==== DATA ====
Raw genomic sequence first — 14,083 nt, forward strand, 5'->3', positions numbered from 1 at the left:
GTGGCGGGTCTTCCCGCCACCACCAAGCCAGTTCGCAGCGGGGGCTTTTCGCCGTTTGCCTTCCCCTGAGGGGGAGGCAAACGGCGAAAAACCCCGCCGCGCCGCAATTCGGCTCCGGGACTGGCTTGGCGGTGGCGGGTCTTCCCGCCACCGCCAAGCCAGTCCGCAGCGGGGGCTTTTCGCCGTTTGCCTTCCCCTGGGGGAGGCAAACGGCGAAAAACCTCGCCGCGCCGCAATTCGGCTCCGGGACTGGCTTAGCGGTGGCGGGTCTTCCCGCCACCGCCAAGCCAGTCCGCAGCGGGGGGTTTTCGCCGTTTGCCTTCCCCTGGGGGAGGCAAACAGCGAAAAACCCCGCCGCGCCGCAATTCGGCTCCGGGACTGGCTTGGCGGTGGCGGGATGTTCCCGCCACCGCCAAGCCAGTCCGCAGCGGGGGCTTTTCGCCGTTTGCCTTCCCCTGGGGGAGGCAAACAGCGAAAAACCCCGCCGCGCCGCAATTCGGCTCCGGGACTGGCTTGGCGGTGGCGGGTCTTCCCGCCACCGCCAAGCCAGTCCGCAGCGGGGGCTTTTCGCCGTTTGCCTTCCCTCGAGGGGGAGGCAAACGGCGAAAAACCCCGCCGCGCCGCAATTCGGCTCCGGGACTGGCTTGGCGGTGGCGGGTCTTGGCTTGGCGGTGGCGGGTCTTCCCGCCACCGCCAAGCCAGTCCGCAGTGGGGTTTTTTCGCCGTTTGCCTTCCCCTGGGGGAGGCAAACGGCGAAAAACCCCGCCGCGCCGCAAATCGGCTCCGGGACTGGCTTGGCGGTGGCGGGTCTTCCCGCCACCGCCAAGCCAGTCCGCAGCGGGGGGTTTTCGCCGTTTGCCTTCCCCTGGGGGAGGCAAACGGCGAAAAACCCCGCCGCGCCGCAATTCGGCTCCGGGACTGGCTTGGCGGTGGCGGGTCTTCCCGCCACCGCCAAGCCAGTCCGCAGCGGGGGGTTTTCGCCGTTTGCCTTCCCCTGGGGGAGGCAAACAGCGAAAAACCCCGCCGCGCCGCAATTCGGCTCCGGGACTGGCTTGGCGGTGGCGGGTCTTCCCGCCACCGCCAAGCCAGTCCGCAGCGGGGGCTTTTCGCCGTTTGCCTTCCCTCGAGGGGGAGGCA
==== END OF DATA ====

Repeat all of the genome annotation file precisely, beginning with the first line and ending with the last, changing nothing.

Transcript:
Raw genomic sequence first — 14,083 nt, forward strand, 5'->3', positions numbered from 1 at the left:
GTGGCGGGTCTTCCCGCCACCACCAAGCCAGTTCGCAGCGGGGGCTTTTCGCCGTTTGCCTTCCCCTGAGGGGGAGGCAAACGGCGAAAAACCCCGCCGCGCCGCAATTCGGCTCCGGGACTGGCTTGGCGGTGGCGGGTCTTCCCGCCACCGCCAAGCCAGTCCGCAGCGGGGGCTTTTCGCCGTTTGCCTTCCCCTGGGGGAGGCAAACGGCGAAAAACCTCGCCGCGCCGCAATTCGGCTCCGGGACTGGCTTAGCGGTGGCGGGTCTTCCCGCCACCGCCAAGCCAGTCCGCAGCGGGGGGTTTTCGCCGTTTGCCTTCCCCTGGGGGAGGCAAACAGCGAAAAACCCCGCCGCGCCGCAATTCGGCTCCGGGACTGGCTTGGCGGTGGCGGGATGTTCCCGCCACCGCCAAGCCAGTCCGCAGCGGGGGCTTTTCGCCGTTTGCCTTCCCCTGGGGGAGGCAAACAGCGAAAAACCCCGCCGCGCCGCAATTCGGCTCCGGGACTGGCTTGGCGGTGGCGGGTCTTCCCGCCACCGCCAAGCCAGTCCGCAGCGGGGGCTTTTCGCCGTTTGCCTTCCCTCGAGGGGGAGGCAAACGGCGAAAAACCCCGCCGCGCCGCAATTCGGCTCCGGGACTGGCTTGGCGGTGGCGGGTCTTGGCTTGGCGGTGGCGGGTCTTCCCGCCACCGCCAAGCCAGTCCGCAGTGGGGTTTTTTCGCCGTTTGCCTTCCCCTGGGGGAGGCAAACGGCGAAAAACCCCGCCGCGCCGCAAATCGGCTCCGGGACTGGCTTGGCGGTGGCGGGTCTTCCCGCCACCGCCAAGCCAGTCCGCAGCGGGGGGTTTTCGCCGTTTGCCTTCCCCTGGGGGAGGCAAACGGCGAAAAACCCCGCCGCGCCGCAATTCGGCTCCGGGACTGGCTTGGCGGTGGCGGGTCTTCCCGCCACCGCCAAGCCAGTCCGCAGCGGGGGGTTTTCGCCGTTTGCCTTCCCCTGGGGGAGGCAAACAGCGAAAAACCCCGCCGCGCCGCAATTCGGCTCCGGGACTGGCTTGGCGGTGGCGGGTCTTCCCGCCACCGCCAAGCCAGTCCGCAGCGGGGGCTTTTCGCCGTTTGCCTTCCCTCGAGGGGGAGGCA